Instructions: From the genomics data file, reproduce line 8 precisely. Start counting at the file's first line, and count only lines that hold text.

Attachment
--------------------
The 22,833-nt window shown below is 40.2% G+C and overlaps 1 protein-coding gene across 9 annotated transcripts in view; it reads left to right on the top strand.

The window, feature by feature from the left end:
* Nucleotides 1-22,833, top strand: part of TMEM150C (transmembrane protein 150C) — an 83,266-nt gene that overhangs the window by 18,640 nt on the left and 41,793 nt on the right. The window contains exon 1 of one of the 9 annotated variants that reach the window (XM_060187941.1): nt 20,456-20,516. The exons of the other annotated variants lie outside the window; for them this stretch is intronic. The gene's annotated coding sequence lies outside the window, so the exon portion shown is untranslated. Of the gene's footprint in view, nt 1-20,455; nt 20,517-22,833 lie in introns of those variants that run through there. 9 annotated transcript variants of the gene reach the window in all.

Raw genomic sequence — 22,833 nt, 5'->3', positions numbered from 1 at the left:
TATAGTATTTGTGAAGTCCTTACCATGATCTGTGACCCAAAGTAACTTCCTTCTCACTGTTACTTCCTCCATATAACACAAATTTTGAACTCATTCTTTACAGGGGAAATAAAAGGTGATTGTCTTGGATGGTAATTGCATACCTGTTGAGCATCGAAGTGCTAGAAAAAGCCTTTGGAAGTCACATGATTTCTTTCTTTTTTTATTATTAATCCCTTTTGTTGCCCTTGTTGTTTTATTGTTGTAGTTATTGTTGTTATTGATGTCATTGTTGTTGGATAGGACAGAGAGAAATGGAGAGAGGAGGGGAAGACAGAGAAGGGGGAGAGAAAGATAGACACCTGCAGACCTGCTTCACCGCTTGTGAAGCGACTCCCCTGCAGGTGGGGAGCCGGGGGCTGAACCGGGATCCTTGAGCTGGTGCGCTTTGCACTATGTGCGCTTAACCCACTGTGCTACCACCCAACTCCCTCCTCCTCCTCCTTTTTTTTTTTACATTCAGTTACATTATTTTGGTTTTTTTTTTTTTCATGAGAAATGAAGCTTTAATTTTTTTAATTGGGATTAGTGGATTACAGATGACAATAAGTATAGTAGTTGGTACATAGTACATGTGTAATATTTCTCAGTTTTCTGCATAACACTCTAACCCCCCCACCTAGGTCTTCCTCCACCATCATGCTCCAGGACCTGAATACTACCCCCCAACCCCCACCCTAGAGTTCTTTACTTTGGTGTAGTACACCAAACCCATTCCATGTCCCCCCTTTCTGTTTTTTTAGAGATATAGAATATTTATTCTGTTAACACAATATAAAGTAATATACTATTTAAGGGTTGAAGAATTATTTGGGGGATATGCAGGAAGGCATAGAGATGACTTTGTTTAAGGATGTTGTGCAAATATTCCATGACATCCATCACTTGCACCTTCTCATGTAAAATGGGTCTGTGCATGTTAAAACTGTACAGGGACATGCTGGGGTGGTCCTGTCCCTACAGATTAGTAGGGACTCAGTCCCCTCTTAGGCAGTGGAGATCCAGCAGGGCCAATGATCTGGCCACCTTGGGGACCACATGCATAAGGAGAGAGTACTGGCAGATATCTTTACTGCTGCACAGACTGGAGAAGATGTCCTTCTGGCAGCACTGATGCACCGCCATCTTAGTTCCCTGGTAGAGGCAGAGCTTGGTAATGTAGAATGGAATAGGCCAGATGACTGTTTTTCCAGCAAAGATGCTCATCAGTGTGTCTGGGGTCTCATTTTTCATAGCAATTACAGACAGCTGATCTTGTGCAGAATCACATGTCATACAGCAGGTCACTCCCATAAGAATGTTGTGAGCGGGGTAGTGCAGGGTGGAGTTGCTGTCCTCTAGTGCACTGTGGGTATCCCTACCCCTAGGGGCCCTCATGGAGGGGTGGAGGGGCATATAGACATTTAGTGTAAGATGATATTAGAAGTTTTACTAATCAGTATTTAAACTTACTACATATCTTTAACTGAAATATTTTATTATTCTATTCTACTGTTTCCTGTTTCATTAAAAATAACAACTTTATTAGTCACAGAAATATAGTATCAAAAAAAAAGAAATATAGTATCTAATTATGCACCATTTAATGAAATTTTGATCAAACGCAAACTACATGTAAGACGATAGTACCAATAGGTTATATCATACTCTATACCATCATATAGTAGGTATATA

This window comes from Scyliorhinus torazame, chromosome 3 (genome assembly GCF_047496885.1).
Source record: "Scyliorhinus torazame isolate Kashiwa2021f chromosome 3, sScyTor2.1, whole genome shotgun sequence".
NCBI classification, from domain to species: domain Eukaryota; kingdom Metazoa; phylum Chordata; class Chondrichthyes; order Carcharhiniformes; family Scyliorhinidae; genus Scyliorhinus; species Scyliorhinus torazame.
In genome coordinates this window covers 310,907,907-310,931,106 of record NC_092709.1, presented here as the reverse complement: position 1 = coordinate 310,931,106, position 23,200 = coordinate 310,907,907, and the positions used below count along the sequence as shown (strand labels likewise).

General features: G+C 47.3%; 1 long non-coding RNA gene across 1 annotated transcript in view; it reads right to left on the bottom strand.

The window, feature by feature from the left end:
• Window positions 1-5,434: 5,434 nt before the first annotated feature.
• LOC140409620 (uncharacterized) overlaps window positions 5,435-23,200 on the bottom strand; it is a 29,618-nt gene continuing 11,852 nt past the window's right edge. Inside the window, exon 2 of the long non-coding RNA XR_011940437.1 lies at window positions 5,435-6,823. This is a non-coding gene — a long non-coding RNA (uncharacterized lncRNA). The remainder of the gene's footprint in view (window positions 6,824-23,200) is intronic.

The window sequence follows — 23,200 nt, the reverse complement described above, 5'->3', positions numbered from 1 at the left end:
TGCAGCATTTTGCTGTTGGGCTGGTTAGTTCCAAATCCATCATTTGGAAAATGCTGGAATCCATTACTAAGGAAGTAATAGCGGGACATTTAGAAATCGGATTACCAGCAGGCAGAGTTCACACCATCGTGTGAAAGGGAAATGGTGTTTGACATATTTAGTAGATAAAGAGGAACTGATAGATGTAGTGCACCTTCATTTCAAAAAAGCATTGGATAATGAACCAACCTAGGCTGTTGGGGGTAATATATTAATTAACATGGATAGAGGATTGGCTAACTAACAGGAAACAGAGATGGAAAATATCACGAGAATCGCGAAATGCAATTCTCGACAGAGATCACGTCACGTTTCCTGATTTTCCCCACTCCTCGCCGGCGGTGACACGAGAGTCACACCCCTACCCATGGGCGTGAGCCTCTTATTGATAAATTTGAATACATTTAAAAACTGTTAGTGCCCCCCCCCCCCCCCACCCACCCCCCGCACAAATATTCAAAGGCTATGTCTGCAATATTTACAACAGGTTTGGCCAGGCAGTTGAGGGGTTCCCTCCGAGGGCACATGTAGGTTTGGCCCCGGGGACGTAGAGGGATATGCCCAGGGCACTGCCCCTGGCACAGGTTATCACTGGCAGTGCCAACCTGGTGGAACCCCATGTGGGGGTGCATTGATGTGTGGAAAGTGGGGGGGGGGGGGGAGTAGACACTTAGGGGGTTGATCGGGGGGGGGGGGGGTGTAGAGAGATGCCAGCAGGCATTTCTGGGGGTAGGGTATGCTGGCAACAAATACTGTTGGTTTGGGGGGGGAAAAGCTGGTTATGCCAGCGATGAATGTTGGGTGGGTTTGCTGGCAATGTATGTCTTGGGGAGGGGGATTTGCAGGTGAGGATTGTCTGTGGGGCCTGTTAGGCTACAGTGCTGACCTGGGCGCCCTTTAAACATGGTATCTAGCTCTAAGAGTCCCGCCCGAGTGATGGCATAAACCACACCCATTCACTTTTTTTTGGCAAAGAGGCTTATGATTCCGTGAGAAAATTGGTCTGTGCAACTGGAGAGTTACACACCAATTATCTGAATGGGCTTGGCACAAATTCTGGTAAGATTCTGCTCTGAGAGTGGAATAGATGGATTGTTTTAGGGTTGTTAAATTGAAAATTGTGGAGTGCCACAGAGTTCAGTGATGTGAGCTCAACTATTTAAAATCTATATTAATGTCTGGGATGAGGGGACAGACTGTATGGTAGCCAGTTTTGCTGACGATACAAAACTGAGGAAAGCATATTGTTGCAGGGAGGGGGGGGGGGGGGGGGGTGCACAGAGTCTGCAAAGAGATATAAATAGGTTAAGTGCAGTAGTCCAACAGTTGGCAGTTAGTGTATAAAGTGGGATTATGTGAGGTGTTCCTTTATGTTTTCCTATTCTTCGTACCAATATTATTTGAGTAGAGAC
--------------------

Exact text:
NCBI classification, from domain to species: domain Eukaryota; kingdom Metazoa; phylum Chordata; class Chondrichthyes; order Carcharhiniformes; family Scyliorhinidae; genus Scyliorhinus; species Scyliorhinus torazame.